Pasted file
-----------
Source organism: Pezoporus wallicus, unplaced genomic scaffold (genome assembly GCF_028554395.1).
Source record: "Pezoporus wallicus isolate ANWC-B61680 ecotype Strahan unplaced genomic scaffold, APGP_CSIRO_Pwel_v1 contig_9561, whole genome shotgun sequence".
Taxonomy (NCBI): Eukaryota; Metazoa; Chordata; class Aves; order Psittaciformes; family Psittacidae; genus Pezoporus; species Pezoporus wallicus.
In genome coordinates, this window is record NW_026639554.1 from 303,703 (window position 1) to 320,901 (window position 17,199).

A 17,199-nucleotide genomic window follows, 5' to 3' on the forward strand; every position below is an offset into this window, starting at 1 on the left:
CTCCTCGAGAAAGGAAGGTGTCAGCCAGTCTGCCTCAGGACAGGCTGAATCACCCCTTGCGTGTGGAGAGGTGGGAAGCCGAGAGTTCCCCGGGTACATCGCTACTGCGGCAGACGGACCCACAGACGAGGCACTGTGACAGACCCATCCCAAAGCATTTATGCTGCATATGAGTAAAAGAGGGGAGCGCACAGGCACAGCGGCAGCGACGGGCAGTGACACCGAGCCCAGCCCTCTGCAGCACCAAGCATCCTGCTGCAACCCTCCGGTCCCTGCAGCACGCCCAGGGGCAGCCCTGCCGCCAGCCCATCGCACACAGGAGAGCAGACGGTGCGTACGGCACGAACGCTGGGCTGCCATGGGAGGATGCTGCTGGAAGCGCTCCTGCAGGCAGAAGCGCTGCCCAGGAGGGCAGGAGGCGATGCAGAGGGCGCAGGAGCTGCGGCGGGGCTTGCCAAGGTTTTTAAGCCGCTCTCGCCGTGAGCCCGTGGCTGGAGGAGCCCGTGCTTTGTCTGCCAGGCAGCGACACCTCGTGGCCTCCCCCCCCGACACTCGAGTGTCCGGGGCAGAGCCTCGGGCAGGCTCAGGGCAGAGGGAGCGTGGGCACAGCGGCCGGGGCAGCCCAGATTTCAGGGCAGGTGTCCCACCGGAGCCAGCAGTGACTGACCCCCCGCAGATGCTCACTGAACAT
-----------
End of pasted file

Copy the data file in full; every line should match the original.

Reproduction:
Source organism: Pezoporus wallicus, unplaced genomic scaffold (genome assembly GCF_028554395.1).
Source record: "Pezoporus wallicus isolate ANWC-B61680 ecotype Strahan unplaced genomic scaffold, APGP_CSIRO_Pwel_v1 contig_9561, whole genome shotgun sequence".
Taxonomy (NCBI): Eukaryota; Metazoa; Chordata; class Aves; order Psittaciformes; family Psittacidae; genus Pezoporus; species Pezoporus wallicus.
In genome coordinates, this window is record NW_026639554.1 from 303,703 (window position 1) to 320,901 (window position 17,199).

A 17,199-nucleotide genomic window follows, 5' to 3' on the forward strand; every position below is an offset into this window, starting at 1 on the left:
CTCCTCGAGAAAGGAAGGTGTCAGCCAGTCTGCCTCAGGACAGGCTGAATCACCCCTTGCGTGTGGAGAGGTGGGAAGCCGAGAGTTCCCCGGGTACATCGCTACTGCGGCAGACGGACCCACAGACGAGGCACTGTGACAGACCCATCCCAAAGCATTTATGCTGCATATGAGTAAAAGAGGGGAGCGCACAGGCACAGCGGCAGCGACGGGCAGTGACACCGAGCCCAGCCCTCTGCAGCACCAAGCATCCTGCTGCAACCCTCCGGTCCCTGCAGCACGCCCAGGGGCAGCCCTGCCGCCAGCCCATCGCACACAGGAGAGCAGACGGTGCGTACGGCACGAACGCTGGGCTGCCATGGGAGGATGCTGCTGGAAGCGCTCCTGCAGGCAGAAGCGCTGCCCAGGAGGGCAGGAGGCGATGCAGAGGGCGCAGGAGCTGCGGCGGGGCTTGCCAAGGTTTTTAAGCCGCTCTCGCCGTGAGCCCGTGGCTGGAGGAGCCCGTGCTTTGTCTGCCAGGCAGCGACACCTCGTGGCCTCCCCCCCCGACACTCGAGTGTCCGGGGCAGAGCCTCGGGCAGGCTCAGGGCAGAGGGAGCGTGGGCACAGCGGCCGGGGCAGCCCAGATTTCAGGGCAGGTGTCCCACCGGAGCCAGCAGTGACTGACCCCCCGCAGATGCTCACTGAACAT